Fifty years ago this week, the Costa Mesa High School baseball team participated in the school's first CIF playoff game.
The school opened for classes in the fall of 1958. The 1960-61 school year was the first for varsity sports on campus.
The Mustang baseball squad entered the CIF playoffs for the first time in the spring of '61. Comprised solely of sophomores and juniors, the team finished second in the CIF's A division.
The following season, in 1962, the senior-laden Mustang squad became the first Newport-Mesa team ever to win a varsity CIF title.
I was a junior at Mesa on Saturday, May 20, 1961, when the Mustang baseballers opened CIF play.
Costa Mesa was co-champion of the Orange League, and drew the Holtville High School Vikings in a first-round CIF game. Holtville was the Mountain-Desert League champion.
Holtville High is in a tiny town by the same name in the Imperial Valley, south of the Salton Sea. The game was staged at Municipal Park in Brawley, 10 miles north of Holtville.
As sports editor of the school newspaper, the Hitching Post, I traveled with the Mustangs to the game. I also covered it for the Costa Mesa Daily Globe-Herald and Pilot, which published Mondays through Saturdays. My story ran in the Monday, May 22, edition.
The Mustangs' team bus left the Mesa High parking lot at 7 a.m. Saturday. The drive to Brawley took nearly four hours, and the first pitch of the seven-inning contest was scheduled for 1 p.m.
The long bus ride was uneventful.
Coach George Selfridge's players seemed loose and not the least bit intimidated by the prospect of playing in the school's first CIF playoff game.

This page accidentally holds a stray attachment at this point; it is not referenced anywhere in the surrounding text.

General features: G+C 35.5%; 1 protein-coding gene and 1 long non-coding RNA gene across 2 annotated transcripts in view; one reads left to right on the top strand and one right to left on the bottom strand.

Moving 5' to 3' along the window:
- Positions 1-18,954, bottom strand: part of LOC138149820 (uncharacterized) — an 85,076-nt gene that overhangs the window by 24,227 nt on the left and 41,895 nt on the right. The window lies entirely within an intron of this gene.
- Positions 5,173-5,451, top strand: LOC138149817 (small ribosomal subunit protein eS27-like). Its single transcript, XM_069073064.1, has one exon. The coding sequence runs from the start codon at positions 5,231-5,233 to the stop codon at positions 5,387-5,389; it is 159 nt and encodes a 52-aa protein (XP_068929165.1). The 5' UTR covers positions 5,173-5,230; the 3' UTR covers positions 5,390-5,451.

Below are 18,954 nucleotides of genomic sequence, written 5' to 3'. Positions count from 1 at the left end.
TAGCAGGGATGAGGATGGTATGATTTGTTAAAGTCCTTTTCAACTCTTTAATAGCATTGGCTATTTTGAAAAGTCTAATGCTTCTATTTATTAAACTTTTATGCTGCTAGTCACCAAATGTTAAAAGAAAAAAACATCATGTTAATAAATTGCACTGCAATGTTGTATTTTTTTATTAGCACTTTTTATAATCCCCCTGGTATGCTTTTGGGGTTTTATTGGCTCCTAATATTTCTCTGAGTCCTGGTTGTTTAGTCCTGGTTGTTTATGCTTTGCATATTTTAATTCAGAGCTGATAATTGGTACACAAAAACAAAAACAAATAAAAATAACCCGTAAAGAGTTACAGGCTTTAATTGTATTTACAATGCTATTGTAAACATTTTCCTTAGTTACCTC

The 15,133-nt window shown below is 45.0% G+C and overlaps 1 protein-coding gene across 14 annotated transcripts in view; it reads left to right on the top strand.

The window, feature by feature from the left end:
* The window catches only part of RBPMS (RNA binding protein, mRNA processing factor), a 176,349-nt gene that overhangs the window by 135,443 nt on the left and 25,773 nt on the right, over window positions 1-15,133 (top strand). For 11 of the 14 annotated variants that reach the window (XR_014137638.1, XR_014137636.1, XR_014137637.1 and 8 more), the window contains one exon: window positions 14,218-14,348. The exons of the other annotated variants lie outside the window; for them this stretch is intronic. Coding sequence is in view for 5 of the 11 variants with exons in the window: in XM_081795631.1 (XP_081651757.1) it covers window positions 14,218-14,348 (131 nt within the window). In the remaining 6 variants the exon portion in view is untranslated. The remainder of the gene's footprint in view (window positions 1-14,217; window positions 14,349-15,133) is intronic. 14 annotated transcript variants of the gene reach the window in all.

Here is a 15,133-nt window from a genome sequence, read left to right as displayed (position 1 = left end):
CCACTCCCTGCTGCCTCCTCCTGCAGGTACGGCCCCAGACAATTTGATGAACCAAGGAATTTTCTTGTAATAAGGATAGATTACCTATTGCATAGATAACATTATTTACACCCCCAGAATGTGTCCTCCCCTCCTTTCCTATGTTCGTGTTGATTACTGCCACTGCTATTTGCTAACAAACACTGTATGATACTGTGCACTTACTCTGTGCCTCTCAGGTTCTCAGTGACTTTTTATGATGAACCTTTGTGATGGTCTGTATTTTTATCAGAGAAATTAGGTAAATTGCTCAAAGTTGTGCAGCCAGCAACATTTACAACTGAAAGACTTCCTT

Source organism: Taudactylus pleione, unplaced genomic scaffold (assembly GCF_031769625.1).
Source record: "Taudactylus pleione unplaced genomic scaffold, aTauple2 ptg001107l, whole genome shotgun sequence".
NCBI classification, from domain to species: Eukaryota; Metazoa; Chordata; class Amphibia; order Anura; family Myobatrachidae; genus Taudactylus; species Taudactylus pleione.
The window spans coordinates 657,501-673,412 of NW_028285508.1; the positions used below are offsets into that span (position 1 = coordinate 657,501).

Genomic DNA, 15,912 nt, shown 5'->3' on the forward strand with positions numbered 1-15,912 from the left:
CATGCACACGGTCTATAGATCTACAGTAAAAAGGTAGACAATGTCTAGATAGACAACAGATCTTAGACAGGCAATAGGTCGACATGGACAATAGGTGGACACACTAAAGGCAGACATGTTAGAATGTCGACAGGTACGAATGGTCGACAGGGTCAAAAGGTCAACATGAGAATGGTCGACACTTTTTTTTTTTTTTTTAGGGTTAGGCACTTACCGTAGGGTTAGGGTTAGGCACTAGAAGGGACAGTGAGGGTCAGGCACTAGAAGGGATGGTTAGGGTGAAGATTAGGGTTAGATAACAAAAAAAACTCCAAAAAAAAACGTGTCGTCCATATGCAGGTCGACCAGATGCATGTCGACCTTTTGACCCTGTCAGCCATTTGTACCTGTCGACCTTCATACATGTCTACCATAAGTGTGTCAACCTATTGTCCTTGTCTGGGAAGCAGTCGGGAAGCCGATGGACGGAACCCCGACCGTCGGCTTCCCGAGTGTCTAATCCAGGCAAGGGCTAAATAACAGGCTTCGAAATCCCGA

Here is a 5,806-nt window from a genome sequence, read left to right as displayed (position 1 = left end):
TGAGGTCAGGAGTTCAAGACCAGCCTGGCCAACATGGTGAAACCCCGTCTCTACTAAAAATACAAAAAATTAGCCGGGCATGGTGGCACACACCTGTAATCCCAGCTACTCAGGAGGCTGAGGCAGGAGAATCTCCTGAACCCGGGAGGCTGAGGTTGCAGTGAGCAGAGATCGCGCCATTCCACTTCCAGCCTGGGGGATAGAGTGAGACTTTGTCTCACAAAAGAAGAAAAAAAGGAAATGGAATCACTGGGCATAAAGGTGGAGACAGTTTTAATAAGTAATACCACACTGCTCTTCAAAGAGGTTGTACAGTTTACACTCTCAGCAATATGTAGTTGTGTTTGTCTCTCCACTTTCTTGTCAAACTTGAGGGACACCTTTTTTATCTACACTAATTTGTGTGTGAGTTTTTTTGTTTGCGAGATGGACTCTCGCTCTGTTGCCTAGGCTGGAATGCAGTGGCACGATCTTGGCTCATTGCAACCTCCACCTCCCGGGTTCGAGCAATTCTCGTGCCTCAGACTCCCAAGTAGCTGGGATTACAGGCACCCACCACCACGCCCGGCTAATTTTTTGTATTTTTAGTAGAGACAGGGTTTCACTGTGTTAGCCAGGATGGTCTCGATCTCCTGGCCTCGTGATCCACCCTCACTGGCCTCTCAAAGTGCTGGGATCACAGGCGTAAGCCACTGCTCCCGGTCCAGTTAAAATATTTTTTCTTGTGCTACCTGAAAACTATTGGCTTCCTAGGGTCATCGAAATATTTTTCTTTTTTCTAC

Though there were no seniors on the roster, the Costa Mesa team was experienced and confident. Most of the players had grown up in the excellent Harbor Area Boys Club baseball program, and had played ball together since elementary school.
In oppressive 110-degree heat, Holtville jumped out to a 2-0 first-inning lead, parlaying three singles and an infield out into a pair of runs.
Costa Mesa knotted the score in the top of the fourth, when Mike Patrick drove in Tom Gillman with a double, and Jim Curtis plated Patrick with a single.
Patrick, Costa Mesa's captain and second baseman, turned in a nifty unassisted double play in the bottom of the fourth to get the Mustangs out of a jam.
Holtville crashed a solo home run in the bottom of the sixth to take a 3-2 advantage.
The Mesans came to bat for the final time in the seventh.
Patrick singled, and Curtis reached base on an error that should have been a double play. Rick Jourden sacrificed the runners along, and Mike Botts stroked a double down the leftfield line to give the Mustangs a 4-3 advantage.
Reliever Steve Harper came in to close out the hosts in the bottom of the seventh. Mesa starter Don Kolasinski, who scattered eight hits in six innings, got the win.
The players were jubilant!
"If we'd have [gone] another inning, I think I would have passed out," Patrick said of the heat.
After the game, the Mesa players and coaches (and even the skinny sportswriter) went swimming in the Brawley High pool. The players regaled one another with cannonballs off the high dive.
We stopped for dinner in Banning, and arrived in Costa Mesa late Saturday evening. A host of students and parents awaited the bus in the parking lot.
On Sunday night, I went to the Globe-Herald on Bay and Thurin streets to file my story. The huge 32-inch article, under an eight-column banner headline, ran in Monday's paper.
The following Tuesday, the Mustangs beat favored Needles in the second round of the playoffs, 5-2. Three days later, on Friday, May 26, Costa Mesa lost a heartbreaking 6-5, 10-inning verdict to Villanova Prep of Ojai to finish second in the playoffs.
The following spring the Mustangs won the CIF crown.
Those '61 and '62 Mesa baseball teams rank as two of Newport-Mesa's finest!
JIM CARNETT lives in Costa Mesa. His column runs Tuesdays.